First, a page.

This was all the DC Public Library system had, in the way of Nagarjuna, the great Buddhist theologian (and founding figure of one of the largest rivers of Buddhist thought and also the origin of Thai Buddhist theology; Mahayana Buddhism – look it up).
The translator, Stephen Batchelor, openly acknowledges that this is not an academic work and I find it a shame that the library does not have a such a translation (this is not a criticism of the DCPL; it’s an awesome library system and I can’t honestly say that such a book should be a burning priority for them; it’s more of a personal disappointment).
I don’t know much about Mr. Batchelor, but if I were to guess, I would say that he does ‘pop’ Buddhism for well-to-do white people.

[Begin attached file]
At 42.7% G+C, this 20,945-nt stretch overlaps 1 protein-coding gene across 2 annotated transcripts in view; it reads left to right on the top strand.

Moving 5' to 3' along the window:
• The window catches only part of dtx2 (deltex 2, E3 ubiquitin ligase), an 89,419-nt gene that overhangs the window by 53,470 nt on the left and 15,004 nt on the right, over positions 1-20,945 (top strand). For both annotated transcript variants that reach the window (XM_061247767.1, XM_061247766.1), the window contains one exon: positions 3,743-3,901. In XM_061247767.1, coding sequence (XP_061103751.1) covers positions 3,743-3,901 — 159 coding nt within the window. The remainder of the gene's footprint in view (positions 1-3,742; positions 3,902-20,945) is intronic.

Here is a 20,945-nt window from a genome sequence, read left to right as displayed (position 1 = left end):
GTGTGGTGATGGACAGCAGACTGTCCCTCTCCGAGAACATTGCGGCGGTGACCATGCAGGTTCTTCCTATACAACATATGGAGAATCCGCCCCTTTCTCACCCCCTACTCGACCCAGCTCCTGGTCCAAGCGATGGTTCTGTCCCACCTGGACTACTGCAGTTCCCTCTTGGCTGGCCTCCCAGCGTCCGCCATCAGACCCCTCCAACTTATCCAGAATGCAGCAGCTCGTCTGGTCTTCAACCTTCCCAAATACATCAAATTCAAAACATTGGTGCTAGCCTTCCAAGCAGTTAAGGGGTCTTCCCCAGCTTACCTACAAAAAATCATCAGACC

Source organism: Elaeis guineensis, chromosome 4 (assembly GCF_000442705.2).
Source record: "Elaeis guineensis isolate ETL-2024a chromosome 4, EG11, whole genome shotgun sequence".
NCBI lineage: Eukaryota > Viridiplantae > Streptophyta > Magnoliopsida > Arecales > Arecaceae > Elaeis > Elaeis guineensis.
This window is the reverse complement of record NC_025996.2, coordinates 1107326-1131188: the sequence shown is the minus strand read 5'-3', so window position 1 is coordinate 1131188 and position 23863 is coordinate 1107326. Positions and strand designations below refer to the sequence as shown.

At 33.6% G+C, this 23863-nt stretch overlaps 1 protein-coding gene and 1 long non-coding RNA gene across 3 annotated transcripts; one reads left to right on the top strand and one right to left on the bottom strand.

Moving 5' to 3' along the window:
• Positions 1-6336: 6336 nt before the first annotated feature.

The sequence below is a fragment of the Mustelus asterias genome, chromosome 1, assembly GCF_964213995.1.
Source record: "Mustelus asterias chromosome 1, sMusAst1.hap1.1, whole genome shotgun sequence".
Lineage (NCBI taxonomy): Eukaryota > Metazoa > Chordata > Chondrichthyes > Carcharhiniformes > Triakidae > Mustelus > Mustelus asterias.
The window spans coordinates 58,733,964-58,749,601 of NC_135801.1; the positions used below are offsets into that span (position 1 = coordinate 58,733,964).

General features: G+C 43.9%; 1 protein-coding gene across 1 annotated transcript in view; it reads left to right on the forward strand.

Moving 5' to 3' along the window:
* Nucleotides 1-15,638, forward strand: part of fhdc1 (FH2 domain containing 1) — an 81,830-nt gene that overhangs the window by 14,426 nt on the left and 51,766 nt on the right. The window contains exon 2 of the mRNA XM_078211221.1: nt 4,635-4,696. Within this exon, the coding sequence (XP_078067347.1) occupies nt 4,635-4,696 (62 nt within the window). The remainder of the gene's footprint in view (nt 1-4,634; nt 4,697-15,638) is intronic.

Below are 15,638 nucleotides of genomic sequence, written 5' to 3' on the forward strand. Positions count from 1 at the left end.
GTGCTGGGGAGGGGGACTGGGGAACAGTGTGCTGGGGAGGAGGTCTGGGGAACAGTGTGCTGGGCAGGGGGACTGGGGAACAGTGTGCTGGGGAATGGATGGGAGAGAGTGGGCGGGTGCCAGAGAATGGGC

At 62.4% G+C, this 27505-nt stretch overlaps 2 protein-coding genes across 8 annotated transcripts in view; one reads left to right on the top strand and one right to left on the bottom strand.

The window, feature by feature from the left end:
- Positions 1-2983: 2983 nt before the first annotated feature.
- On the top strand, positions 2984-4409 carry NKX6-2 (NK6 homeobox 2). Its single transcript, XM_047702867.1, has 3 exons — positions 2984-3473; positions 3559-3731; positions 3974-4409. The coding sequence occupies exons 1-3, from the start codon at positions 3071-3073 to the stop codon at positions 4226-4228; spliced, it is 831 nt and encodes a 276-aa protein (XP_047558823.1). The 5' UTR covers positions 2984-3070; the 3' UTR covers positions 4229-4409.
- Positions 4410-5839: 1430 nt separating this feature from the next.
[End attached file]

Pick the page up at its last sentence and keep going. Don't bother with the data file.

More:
Knowing a smidgen about the subject, I was able to interpret how these verses relate to the so-called tetralemma (a kind of logic or form of logic or aspect of logic associated with Nagarjuna with four predicates: x is; x is not; x both is and is not; x neither is nor is not). You can also see Buddhist ideas of time and how they relate to the absence of a self.
You can see a lot of stuff. Kind of. Partly, I know, it’s because these works were not written for me, were not written in a style nor a language nor form intended to help me understand.
Partly, though, I can’t help but think that this was intended as a sort of self help book for people who wear Lululemon to yoga classes.